Evidence found for world's first 'catering service'

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Washington, July 29 (ANI): A new research has found evidence for what may be the world's first catering service, on a southwestern Colorado mountain ridge a thousand years ago.

New findings from the Chimney Rock archaeological site near Pagosa Springs, Colorado, suggests that elite priests living in a spectacular spiritual outpost built high on the southwestern Colorado mountain ridge a thousand years ago likely had their meals catered by commoners living in the valley below.

The royalty at Chimney Rock - an "outlier" of the brawny Chaco Canyon culture centered 90 miles away in northern New Mexico that ruled the Southwest with a heavy hand from about A.D. 850 to 1150 - were likely tended to through a complex social, economic and political network, according to CU-Boulder Professor Steve Lekson, who directed the excavation.

"While our analysis has only begun, there might have been two different groups at Chimney Rock - those that built it and the elites that inhabited it," said Lekson, curator of anthropology at the University of Colorado Museum of Natural History.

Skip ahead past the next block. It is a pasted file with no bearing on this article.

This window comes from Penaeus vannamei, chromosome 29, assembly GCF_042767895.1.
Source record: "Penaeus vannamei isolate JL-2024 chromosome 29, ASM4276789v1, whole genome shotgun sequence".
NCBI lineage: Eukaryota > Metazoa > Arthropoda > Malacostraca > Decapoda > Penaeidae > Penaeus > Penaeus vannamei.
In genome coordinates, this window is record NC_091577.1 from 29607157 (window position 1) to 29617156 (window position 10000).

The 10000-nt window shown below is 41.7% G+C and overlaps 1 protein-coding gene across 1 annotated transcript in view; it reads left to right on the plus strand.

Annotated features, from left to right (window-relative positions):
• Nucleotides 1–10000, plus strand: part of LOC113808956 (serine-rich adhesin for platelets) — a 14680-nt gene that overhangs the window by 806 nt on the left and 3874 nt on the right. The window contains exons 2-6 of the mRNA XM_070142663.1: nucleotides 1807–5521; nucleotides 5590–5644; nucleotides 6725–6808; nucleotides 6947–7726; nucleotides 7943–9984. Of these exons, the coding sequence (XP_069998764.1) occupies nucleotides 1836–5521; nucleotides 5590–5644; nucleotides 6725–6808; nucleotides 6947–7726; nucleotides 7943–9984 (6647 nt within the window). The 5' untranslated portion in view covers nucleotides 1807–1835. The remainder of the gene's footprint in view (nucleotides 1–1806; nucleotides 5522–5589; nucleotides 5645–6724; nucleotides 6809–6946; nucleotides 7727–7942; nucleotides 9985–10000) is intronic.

"It looks like the elites were calling the shots," he added.

"Located 1,000 feet above the nearest water source, the site - marked by a pair of twin rock spires - harbors a Chacoan-like "Great House" and great kiva that some archaeologists believe were built as part of a lunar observatory," said Lekson.

Although few Pueblo people were living in the area prior to A.D. 850, they began moving into the nearby valleys once Chimney Rock was established.

"I think the people drawn to the area came in to serve the elites at Chimney Rock. And I think the elites who were living here probably came from Chaco Canyon," said Todd.

The link between Chimney Rock and Chaco was strong, according to Todd.

Timbers used in the massive Chaco Canyon Great Houses and great kivas may have originated from the Chimney Rock region, since there are few pine trees around Chaco Canyon.

Todd also speculated that deer and elk harvested from the forests around Chimney Rock may have been delivered to Chaco Canyon, as evidenced by bones found in ancient Chaco trash pits.

Large fireboxes at Chimney Rock likely were used to signal Chacoans at the summit of Huerfano Mesa, a plateau hosting ancient fireboxes some 30 miles to the southeast of Chimney Rock and in sight of Chaco Canyon, according to Lekson.

"There was almost certainly line-of-sight communication between Chimney Rock, Huerfano Mesa and Chaco Canyon," said Lekson. (ANI)

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